This Week In Techdirt History: May 5th – 11th

from the as-’twas dept

Five Years Ago

This week in 2019, there was a legal fight over whether it’s protected speech to flash your headlights to warn of hidden cops. We looked at how little the FCC had done to police wireless location data scandals, and how it was doubling down on bogus claims about broadband availability, as well as hiding details about fake net neutrality comments, and ignoring phone companies ripping people off. Apple was engaging in some more silly trademark aggression, this time over a bicycle path in Germany, while a motorcycle rally was continuing to assert trademarks that had been invalidated. And a broad coalition of people were calling on Congress to bring back to Office of Technology Assessment.

Ten Years Ago

This week in 2014, what was Congress voting against? Well… bringing back the Office of Technology Assessment. Meanwhile, we looked at the ways broadband companies were killing net neutrality without actually violating it and trying to make the internet more like the old, broken phone system. Congress was also looking at competing NSA reform bills, the better of which had already been watered down, and the two sides eventually reached a compromise. And we wrote about how easy it is to casually violate copyright and how the world of copyright policymaking seems allergic to facts (as quickly demonstrated by an industry report on the dangers of pirate sites that didn’t include any data).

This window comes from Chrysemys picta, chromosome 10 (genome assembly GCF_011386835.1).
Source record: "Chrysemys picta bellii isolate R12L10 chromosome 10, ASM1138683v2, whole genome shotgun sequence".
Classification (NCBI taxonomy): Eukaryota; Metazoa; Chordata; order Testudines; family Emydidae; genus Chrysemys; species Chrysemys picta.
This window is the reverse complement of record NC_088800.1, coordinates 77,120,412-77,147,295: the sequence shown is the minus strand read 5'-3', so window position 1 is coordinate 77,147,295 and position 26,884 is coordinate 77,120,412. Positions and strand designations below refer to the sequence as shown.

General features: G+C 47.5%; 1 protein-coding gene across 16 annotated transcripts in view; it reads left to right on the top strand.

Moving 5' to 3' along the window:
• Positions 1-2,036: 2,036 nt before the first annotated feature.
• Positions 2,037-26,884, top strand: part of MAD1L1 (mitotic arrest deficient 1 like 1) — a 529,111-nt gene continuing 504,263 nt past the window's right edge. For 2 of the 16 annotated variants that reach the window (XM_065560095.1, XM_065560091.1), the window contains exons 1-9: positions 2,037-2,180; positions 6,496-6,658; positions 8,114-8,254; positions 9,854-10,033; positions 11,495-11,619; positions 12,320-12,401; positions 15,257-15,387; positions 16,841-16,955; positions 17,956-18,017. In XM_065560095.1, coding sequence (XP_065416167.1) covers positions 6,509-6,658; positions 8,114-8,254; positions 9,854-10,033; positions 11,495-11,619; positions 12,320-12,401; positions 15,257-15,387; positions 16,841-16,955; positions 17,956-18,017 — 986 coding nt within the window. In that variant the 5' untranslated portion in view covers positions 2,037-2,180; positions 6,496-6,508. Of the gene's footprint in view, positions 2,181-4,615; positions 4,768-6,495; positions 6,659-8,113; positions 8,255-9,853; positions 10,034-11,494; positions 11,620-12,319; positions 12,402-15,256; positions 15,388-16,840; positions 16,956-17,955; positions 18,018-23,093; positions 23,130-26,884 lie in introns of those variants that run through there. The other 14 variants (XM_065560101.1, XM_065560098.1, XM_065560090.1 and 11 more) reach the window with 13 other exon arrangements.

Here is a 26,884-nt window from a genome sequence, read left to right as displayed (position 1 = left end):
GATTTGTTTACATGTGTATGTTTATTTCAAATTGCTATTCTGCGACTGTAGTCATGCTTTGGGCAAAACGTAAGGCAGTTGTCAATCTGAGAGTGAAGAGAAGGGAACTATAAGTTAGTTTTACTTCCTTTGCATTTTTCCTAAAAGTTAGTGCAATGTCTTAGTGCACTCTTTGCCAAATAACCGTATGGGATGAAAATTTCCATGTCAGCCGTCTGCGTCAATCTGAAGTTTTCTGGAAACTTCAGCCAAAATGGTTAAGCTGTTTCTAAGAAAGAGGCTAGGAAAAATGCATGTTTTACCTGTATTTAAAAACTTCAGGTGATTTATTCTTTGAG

Fifteen Years Ago

This week in 2009, we discussed what (if anything) the Wolverine leak cost the movie at the box office. A popular video was demonstrating the beauty of remixes, while 20th Century Fox was taking down entries in its own mashup contest. California was considering a troubling photo removal law for social media, the UK was looking to wildly increase the fines for copyright infringement, Italy was taking a troubling view of the internet, and there were legal questions about Facebook blocking links to The Pirate Bay. This was also the week when the LA Times dug up and spread the funny little story of why SMS text messages are limited to 160 characters.

Filed Under: history, look back

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